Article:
Causes and Consequences of Widespread Financial Insecurity: The Asset Gap, Income Volatility, the Unbanked, and Payday
(Poverty and Income Policy)
Thursday, November 12, 2015: 8:30 AM-10:00 AM
Brickell Prefunction (Hyatt Regency Miami)
*Names in bold indicate Presenter
Panel Organizers: Lisa Servon, The New School
Panel Chairs: Lisa Servon, The New School
Discussants: Aracely Panameno, Center for Responsible Lending and Anne Price, Insight Center for Community Economic Development
The theme of this panel is financial insecurity, a widespread and growing problem in US. More than half of all Americans now live paycheck to paycheck. Part of the problem stems from economic trends: controlling for inflation, wages have been declining since 1972. Inequality has widened alarmingly over the same period. And income volatility has doubled over the past 30 years. In the wake of the financial crisis many Americans have shifted from salaried jobs to hourly work that provides fewer benefits and less security. Americans are working harder, earning less, and having more difficulty predicting how much money they will earn every week. At the same time that financial insecurity has become more pronounced, the costs of health care, childcare and education have grown significantly.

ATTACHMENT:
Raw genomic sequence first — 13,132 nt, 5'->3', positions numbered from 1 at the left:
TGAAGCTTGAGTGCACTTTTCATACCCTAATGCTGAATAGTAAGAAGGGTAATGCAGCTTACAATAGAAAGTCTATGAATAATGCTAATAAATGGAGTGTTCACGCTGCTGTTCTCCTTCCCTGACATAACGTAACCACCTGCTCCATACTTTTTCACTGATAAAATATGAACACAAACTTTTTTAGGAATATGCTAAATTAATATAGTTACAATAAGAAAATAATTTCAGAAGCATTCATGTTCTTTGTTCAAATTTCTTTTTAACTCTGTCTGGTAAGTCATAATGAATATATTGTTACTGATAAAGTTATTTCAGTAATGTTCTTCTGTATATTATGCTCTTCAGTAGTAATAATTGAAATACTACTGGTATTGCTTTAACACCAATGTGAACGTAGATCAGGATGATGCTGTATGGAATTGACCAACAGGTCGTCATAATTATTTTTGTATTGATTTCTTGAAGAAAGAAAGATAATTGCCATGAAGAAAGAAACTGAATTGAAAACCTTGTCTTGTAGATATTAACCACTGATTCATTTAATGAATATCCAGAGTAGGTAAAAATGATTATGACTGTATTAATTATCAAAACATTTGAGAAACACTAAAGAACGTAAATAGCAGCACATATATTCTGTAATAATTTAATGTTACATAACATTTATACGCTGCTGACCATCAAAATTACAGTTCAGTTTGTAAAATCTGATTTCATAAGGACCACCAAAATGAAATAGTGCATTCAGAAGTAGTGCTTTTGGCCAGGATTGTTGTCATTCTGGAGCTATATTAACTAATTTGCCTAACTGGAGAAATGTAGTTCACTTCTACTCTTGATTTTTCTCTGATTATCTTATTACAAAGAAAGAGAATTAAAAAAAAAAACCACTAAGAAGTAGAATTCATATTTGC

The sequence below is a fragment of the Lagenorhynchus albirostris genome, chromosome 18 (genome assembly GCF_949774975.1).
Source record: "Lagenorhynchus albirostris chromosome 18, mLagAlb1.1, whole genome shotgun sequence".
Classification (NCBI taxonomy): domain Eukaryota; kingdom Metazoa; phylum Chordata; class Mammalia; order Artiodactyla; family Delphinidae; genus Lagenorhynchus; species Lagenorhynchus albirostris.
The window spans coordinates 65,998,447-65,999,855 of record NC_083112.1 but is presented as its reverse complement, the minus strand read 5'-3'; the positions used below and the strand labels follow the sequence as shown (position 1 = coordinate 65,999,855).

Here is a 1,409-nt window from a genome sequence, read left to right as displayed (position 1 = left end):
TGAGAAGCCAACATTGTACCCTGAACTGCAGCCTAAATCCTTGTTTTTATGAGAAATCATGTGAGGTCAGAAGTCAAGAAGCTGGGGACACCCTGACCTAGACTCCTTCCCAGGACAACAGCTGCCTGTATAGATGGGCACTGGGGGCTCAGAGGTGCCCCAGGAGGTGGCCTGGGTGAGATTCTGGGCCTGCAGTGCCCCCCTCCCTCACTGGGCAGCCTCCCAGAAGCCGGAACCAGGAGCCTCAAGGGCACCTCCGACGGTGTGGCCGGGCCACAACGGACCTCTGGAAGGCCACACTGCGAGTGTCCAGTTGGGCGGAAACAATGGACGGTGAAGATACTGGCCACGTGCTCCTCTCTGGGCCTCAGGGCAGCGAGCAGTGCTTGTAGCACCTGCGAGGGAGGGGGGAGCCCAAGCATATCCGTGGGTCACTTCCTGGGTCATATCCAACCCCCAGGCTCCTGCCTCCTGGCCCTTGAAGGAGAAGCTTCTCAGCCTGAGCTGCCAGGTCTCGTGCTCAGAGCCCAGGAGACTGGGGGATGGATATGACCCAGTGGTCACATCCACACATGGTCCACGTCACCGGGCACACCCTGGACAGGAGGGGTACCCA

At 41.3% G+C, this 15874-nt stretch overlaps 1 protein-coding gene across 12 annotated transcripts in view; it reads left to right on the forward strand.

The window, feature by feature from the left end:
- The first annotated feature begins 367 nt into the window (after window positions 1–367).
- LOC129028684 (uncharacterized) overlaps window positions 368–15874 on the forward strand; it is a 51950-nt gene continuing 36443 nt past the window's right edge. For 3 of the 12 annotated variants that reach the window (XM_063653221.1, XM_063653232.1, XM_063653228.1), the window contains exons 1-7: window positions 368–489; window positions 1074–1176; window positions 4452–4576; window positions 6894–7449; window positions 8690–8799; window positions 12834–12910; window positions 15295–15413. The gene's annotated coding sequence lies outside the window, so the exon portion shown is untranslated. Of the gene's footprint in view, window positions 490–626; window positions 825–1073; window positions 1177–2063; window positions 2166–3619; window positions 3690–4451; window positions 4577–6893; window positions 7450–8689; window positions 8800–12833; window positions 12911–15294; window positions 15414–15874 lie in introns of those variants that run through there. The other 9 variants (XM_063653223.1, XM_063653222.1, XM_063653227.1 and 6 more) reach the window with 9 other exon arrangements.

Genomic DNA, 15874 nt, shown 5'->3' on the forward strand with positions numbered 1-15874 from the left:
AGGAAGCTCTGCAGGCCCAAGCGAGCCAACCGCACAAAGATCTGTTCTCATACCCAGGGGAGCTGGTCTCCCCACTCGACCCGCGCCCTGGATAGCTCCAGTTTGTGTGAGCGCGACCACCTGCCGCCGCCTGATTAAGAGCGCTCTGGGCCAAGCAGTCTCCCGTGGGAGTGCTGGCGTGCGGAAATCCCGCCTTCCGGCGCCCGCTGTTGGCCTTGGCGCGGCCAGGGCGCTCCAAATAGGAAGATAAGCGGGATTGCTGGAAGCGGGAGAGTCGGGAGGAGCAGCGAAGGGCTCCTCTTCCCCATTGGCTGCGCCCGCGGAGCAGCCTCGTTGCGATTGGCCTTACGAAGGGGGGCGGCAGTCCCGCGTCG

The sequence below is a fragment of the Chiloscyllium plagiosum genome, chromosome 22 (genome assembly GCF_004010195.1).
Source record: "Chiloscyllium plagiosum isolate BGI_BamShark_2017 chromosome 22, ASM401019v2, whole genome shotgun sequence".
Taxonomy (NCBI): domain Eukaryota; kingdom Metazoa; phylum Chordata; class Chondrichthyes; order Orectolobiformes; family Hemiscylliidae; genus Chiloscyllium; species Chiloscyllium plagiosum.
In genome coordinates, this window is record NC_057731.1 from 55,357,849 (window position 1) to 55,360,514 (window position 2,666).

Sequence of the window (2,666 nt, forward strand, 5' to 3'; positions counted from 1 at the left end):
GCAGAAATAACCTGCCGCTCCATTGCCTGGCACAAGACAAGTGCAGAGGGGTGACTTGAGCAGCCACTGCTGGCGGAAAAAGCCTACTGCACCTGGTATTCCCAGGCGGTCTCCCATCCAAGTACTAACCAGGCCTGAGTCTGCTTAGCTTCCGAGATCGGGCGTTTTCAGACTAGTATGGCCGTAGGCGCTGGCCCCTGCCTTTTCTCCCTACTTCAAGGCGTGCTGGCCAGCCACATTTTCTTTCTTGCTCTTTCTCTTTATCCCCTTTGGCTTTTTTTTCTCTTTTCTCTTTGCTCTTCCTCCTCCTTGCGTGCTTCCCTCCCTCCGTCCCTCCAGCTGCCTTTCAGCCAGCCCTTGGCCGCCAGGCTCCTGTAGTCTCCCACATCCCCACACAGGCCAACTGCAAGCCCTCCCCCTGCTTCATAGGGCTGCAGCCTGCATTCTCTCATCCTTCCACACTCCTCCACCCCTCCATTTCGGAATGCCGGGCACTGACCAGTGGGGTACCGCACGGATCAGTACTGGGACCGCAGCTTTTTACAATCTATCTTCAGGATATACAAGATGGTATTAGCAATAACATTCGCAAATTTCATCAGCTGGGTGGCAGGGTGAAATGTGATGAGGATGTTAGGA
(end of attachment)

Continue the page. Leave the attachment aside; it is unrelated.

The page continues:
The purpose of the panel is to explore the issue of financial insecurity from a variety of angles and to show that the framing of policy debates surrounding this issue need to be reframed. Specifically, policy debates concerning financial inclusion have been framed in terms that are too black and white and that too often ignore the complexity of peoples’ financial lives. Classifying people as financially included vs. financially excluded or banked vs. unbanked limit how we create and evaluate policy; the papers presented in this panel will illustrate that we need to rethink these categories and broaden the debate. We will, for example, explore the criteria for attaining “financial health,” rather than banking status. Shifting the debate allows for a reexamination of the obstacles to achieving financial security and better tailoring policy to how people are currently making decisions and managing their financial needs.
The papers will address issues related to financial insecurity using a range of research methodologies and from diverse perspectives. Together, they present new evidence and provide suggestions for how policy can be better connected to the growing number of people facing financial insecurity. In reaction to the larger forces named above and changing banking policy and practice, many Americans have shifted their focus from getting ahead to attaining or maintaining financial stability. We hope to connect with the “golden age of evidence-based policy” by providing new evidence that can move conversations forward productively.